Friday, July 8, 2011

Casey Anthony family "dysfunctionality," West Point Day Care Ritual Abuse Case

also: Video of the documented CIA mind control history 1979

Jesse Grund, Casey Anthony's Ex-Fiance, Calls Family A 'Carnival Of Dysfunctionality' Casey Anthony's ex-fiance Jesse Grund calls the Anthony family a "carnival of dysfunctionality."

In an interview with NBC's Matt Lauer, Grund says he witnessed the dynamics between Casey, her parents, and her brother, and says that "there is no way Casey goes back home."

"There is no way they have any semblance of a normal family life," he says.

Video of the documented CIA mind control history 1979

permission to publish the article in full

West Point Day Care Sexual Abuse Case with Ritual Abuse allegations

Cunningham, Douglas and Alan Snel "A Legacy of Pain: Settlement Doesn't Ease Abused Children's Fears," The Times Herald Record (Middletown, New York), June 11, 1991.

The Times Herald-Record
Copyright (c) 1991, The Times Herald-Record
Long : 227 lines
Tuesday, June 11, 1991
Final North News 4

The Record photos: A new sign indicates a building number change. The red brick West Point Child Development Center was at the center of controversy in 1984. Mug photos: Judge W. Knapp William E. Crain Dr. Walter R. Grote

Record photo by Jeff Goulding: New center Director Nancy Campbell-Capen, above, talks about improvements to the building, including viewing windows in doors.

The Record photo: The West Point Child Development Center as it was in the mid-1980s, when the child abuse charges first surfaced. Back then, the building number was 666, leading to speculation that the abuse was satanically motivated.

Seven years have passed since she was sexually abused at West Point's child-care center. Yet today, the 10-year-old girl can't go to the bathroom without her mother waiting by the door.

The girl - who was 3 when West Point child-care workers were accused of sexually abusing her and 10 other children in 1984 - also asks her mother about whether she will be able to bear children when she grows up.
``This happened seven years ago, and it's not any better,'' the girl's mother said. ``She's constantly asking, `What if we're out in the store, Mommy, and we see these people? Are they going to hurt me?' . . . But this is constantly on her mind because she knows these people are not in jail for what they did.''

In the U.S. District Court files in Manhattan, the West Point sexual abuse case is resolved. The government failed in 1985 to indict any suspects in its criminal investigation. But last month, it settled a civil suit brought by the parents of the 11 victims. Nine of the victims will receive $2.7 million, with awards ranging from $25,000 to $625,000.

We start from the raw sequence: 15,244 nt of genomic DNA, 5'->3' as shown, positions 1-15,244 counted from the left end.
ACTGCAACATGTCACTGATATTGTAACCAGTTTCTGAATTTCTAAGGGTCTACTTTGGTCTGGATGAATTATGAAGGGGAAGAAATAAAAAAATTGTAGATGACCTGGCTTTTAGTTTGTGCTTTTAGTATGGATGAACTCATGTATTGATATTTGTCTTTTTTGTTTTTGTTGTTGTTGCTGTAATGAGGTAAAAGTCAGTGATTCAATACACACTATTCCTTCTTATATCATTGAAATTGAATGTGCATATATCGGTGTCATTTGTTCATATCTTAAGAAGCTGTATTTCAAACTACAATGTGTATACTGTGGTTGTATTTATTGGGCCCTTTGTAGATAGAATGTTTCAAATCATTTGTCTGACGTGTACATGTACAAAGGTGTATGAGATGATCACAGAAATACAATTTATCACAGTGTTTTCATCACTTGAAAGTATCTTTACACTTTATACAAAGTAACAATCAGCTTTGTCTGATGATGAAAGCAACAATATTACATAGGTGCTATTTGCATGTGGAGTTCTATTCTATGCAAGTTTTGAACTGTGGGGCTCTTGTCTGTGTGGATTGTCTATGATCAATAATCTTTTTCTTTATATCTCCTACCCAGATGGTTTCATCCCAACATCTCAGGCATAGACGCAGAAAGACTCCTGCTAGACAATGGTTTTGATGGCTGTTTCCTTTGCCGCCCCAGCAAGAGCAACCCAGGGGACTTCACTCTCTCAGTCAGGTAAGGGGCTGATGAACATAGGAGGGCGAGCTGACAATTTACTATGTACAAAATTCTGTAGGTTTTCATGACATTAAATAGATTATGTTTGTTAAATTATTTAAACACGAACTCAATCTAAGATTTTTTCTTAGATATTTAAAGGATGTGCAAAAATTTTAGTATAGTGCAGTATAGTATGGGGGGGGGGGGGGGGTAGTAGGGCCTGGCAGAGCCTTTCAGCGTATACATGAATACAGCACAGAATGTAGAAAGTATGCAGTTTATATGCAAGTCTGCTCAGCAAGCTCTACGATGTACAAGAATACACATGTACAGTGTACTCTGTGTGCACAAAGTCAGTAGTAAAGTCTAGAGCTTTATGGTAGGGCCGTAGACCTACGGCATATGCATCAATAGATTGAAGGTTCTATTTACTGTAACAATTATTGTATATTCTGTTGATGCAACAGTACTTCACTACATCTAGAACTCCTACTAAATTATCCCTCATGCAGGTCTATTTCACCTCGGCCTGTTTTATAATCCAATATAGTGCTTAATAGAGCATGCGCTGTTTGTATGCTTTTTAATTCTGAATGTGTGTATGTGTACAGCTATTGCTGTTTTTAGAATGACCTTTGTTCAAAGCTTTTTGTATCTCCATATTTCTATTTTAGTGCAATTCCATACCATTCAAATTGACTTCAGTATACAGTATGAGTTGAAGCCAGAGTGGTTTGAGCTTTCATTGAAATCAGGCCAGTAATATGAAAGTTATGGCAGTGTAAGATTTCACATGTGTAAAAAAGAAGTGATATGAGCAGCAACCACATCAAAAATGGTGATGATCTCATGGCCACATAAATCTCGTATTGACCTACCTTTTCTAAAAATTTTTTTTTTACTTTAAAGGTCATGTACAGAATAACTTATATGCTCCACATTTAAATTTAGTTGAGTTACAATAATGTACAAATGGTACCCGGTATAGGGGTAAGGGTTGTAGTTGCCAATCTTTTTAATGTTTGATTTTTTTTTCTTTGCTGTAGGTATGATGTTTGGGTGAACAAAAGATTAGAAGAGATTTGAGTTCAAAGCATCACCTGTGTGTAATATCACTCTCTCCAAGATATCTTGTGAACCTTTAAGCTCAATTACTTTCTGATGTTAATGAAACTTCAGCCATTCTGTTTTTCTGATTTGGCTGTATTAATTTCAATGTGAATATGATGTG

But even as the legal dust has settled, the case lingers as a legacy of pain for the families.
``These people stole our children,'' the mother said. ``(She's) nothing like she used to be. She's a very angry little girl. She doesn't trust anyone. She's nothing like she was before this happened.

``It's never going to be over for them, or for us.''
The case began in 1984, when allegations surfaced of sexual and physical abuse of children at the West Point Child Development Center.
The incidents unfolded against a backdrop of satanic acts, animal sacrifices and cult-like behavior among the abusers, whose activities extended beyond the U.S. Military Academy borders to Orange County and a military base in San Francisco, parents charged.

The specter of satanism would later spur U.S. Military Academy officials to change the West Point child-care center's building number from 666 to 673.

Despite 950 interviews by 60 FBI agents assigned to the investigation, an investigation led by former U.S. Attorney Rudolph Giuliani produced no federal grand jury indictments. The investigation did find ``significant indications that children may have been abused'' at the center.

Until now, no official reports or investigations have verified the sexual abuse. The Times Herald-Record, however, has learned that a still-secret, independent report - prepared by one of the nation's top experts on child sexual abuse - confirms the children's accusations of abuse. The report also played a vital role in ending the seven-year legal ordeal and in enabling the case to be settled without the children undergoing potentially hostile questioning on the witness stand, said U.S. District Judge Whitman Knapp, who heard the civil case.

The expert, Dr. Ann Wolbert Burgess, a professor of psychiatric nursing at the University of Pennsylvania at Philadelphia and the author of the book, ``Child Pornography and Sex Rings,'' entered the case in 1989.